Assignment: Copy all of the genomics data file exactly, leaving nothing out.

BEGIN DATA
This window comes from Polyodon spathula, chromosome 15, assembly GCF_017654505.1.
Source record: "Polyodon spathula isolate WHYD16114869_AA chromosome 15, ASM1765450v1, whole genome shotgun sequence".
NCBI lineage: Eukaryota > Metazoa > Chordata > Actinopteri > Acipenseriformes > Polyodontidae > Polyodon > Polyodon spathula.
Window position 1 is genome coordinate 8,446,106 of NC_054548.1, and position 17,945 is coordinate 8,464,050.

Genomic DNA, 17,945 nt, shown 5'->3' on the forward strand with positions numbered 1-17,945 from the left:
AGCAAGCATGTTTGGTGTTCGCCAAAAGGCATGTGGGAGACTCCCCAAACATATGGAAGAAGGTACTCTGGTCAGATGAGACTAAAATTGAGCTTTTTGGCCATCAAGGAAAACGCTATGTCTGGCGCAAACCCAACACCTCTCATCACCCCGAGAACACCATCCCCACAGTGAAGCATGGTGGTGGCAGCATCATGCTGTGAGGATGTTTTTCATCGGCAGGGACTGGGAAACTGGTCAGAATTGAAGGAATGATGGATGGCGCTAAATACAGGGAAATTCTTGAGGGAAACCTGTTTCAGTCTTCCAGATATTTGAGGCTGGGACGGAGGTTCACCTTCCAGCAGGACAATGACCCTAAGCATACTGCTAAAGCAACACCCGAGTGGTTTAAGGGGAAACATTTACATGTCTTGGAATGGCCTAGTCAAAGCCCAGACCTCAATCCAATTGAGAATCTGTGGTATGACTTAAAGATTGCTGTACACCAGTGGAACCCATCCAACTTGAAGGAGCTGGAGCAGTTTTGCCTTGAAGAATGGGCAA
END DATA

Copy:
This window comes from Polyodon spathula, chromosome 15, assembly GCF_017654505.1.
Source record: "Polyodon spathula isolate WHYD16114869_AA chromosome 15, ASM1765450v1, whole genome shotgun sequence".
NCBI lineage: Eukaryota > Metazoa > Chordata > Actinopteri > Acipenseriformes > Polyodontidae > Polyodon > Polyodon spathula.
Window position 1 is genome coordinate 8,446,106 of NC_054548.1, and position 17,945 is coordinate 8,464,050.

Genomic DNA, 17,945 nt, shown 5'->3' on the forward strand with positions numbered 1-17,945 from the left:
AGCAAGCATGTTTGGTGTTCGCCAAAAGGCATGTGGGAGACTCCCCAAACATATGGAAGAAGGTACTCTGGTCAGATGAGACTAAAATTGAGCTTTTTGGCCATCAAGGAAAACGCTATGTCTGGCGCAAACCCAACACCTCTCATCACCCCGAGAACACCATCCCCACAGTGAAGCATGGTGGTGGCAGCATCATGCTGTGAGGATGTTTTTCATCGGCAGGGACTGGGAAACTGGTCAGAATTGAAGGAATGATGGATGGCGCTAAATACAGGGAAATTCTTGAGGGAAACCTGTTTCAGTCTTCCAGATATTTGAGGCTGGGACGGAGGTTCACCTTCCAGCAGGACAATGACCCTAAGCATACTGCTAAAGCAACACCCGAGTGGTTTAAGGGGAAACATTTACATGTCTTGGAATGGCCTAGTCAAAGCCCAGACCTCAATCCAATTGAGAATCTGTGGTATGACTTAAAGATTGCTGTACACCAGTGGAACCCATCCAACTTGAAGGAGCTGGAGCAGTTTTGCCTTGAAGAATGGGCAA